The puppy’s brain is now able to learn as well as an adult (even though it still has the physical limitations of being in a puppy body).

An important developmental window closes at about 16 weeks of age. Early experiences help shape a puppy’s world view.

For a puppy who has had a smooth start

  • Complete the Checklist from First 24 hours together
  • Introduce puppy to a wide variety of sights, sounds, smells, objects, surfaces, people, dogs, other animals, experiences, situations using positive association
  • Begin a puppy kindergarten class or a similar process of careful exposures
  • Help puppy learn to expect the unexpected
  • Begin clicker training (or continue if started by earlier handlers)
  • List important behaviors for your situation and start them first
  • Teach some fun tricks to keep skills sharp and interest high

For a puppy who has had a rough start

  • Complete the Checklist from First 24 hours together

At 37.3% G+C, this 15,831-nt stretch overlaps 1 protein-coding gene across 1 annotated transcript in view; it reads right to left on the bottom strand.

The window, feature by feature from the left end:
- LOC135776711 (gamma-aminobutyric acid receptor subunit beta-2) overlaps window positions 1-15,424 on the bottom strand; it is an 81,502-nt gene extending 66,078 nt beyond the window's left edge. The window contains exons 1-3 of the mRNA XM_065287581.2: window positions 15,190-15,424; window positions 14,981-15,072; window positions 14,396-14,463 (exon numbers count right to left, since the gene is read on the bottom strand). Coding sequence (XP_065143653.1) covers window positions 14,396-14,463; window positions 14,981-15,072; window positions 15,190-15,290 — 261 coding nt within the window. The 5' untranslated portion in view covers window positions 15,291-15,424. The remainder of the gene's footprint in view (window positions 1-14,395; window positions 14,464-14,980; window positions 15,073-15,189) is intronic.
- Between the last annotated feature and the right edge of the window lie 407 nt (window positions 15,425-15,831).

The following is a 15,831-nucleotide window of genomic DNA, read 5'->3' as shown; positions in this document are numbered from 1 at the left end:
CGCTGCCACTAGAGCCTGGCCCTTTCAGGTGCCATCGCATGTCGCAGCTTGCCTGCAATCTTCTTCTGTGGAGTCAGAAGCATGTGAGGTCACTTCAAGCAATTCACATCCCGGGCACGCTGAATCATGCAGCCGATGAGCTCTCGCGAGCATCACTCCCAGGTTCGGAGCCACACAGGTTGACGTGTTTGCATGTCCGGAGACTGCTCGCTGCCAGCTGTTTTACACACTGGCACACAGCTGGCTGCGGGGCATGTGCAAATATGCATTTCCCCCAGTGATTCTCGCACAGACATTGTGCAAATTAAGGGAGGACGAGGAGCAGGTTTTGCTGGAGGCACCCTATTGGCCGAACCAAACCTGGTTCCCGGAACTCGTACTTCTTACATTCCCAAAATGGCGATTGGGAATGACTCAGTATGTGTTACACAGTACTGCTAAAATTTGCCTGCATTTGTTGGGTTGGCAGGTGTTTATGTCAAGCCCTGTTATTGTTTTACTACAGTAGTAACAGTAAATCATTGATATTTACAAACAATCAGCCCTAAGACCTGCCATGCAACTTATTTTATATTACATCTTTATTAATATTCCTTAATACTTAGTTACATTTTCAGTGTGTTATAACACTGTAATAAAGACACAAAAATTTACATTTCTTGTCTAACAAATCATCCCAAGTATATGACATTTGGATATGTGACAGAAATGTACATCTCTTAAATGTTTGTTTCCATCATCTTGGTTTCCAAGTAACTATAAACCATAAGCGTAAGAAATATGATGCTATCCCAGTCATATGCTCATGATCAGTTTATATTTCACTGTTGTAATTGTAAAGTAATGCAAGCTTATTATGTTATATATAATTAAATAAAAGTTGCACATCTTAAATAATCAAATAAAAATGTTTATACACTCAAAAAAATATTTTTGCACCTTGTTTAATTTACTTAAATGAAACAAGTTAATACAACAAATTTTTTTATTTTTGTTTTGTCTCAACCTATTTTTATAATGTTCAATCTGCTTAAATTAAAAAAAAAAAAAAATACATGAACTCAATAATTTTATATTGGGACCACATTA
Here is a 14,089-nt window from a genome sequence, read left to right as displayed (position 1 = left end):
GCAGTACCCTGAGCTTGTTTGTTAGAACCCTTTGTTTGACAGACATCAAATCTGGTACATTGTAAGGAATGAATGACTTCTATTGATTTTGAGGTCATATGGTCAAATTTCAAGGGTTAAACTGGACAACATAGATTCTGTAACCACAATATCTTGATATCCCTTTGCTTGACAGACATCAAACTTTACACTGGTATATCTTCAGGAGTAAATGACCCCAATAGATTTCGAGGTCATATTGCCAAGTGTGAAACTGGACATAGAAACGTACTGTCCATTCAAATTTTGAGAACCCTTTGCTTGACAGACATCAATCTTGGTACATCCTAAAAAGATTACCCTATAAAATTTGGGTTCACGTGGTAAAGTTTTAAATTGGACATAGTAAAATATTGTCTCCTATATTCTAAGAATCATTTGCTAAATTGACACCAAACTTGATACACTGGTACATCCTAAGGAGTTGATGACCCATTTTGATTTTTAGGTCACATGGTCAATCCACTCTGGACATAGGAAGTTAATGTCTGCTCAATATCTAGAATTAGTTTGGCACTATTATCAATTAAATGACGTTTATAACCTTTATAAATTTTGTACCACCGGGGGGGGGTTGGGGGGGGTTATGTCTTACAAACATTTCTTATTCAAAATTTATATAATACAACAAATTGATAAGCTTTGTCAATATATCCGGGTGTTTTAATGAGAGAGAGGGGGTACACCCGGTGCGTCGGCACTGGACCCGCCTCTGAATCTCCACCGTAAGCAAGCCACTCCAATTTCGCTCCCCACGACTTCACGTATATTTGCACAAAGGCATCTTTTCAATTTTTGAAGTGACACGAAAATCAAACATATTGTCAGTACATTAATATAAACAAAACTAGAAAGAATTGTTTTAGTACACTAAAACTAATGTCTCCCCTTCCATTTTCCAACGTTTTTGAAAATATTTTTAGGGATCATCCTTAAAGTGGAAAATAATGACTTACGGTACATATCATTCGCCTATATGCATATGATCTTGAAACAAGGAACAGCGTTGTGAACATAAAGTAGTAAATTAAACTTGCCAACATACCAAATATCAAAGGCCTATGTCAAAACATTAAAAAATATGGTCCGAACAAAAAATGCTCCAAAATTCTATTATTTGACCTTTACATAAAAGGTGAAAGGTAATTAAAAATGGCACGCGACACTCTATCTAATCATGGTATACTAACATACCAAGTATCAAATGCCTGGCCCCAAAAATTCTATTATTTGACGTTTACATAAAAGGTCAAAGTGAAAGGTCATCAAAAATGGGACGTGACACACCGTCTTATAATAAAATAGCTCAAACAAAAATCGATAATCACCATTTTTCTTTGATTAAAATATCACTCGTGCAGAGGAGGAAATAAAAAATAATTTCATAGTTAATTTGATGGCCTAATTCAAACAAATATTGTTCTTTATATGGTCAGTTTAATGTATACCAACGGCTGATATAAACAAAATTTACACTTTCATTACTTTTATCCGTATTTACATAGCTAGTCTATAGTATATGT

• Introduce puppy to a wide variety of sights, sounds, smells, objects, surfaces, people, dogs, other animals, experiences, situations using positive association
  • Begin a puppy kindergarten class or a similar process of careful exposures
  • Help puppy learn to expect the unexpected
  • Wait for the dog to sit (or any behavior of your choice) before giving attention
  • Introduce practical handling experiences: ears, feet, gentle restraint
  • Limit the dog’s options by using a crate or pen or tether when not actively training
  • Teach the dog to love its crate or pen and dash inside when cued
  • Teach the dog anticipatory cues that mean they are about to be picked up or have the leash put on
  • Teach the dog to play interactively with people: tug, fetch
  • Begin clicker training (or continue if started by earlier handlers)
  • List important behaviors for your situation and start them first
  • Teach some fun tricks to keep skills sharp and interest high